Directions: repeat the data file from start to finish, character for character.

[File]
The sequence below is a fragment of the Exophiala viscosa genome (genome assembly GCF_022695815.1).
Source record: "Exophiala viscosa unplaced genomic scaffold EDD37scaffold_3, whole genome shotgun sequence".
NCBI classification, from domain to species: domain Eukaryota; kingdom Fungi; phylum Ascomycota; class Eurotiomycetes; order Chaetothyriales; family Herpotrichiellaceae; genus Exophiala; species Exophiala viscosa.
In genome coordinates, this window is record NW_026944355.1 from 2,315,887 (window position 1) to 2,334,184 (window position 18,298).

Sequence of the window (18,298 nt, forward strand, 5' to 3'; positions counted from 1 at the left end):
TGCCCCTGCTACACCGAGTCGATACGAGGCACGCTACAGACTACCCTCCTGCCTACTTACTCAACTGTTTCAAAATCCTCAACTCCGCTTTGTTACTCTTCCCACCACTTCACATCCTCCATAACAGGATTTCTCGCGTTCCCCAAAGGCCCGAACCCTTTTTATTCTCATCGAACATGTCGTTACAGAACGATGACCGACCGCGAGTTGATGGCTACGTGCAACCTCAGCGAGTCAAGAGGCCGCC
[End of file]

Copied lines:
The sequence below is a fragment of the Exophiala viscosa genome (genome assembly GCF_022695815.1).
Source record: "Exophiala viscosa unplaced genomic scaffold EDD37scaffold_3, whole genome shotgun sequence".
NCBI classification, from domain to species: domain Eukaryota; kingdom Fungi; phylum Ascomycota; class Eurotiomycetes; order Chaetothyriales; family Herpotrichiellaceae; genus Exophiala; species Exophiala viscosa.
In genome coordinates, this window is record NW_026944355.1 from 2,315,887 (window position 1) to 2,334,184 (window position 18,298).

Sequence of the window (18,298 nt, forward strand, 5' to 3'; positions counted from 1 at the left end):
TGCCCCTGCTACACCGAGTCGATACGAGGCACGCTACAGACTACCCTCCTGCCTACTTACTCAACTGTTTCAAAATCCTCAACTCCGCTTTGTTACTCTTCCCACCACTTCACATCCTCCATAACAGGATTTCTCGCGTTCCCCAAAGGCCCGAACCCTTTTTATTCTCATCGAACATGTCGTTACAGAACGATGACCGACCGCGAGTTGATGGCTACGTGCAACCTCAGCGAGTCAAGAGGCCGCC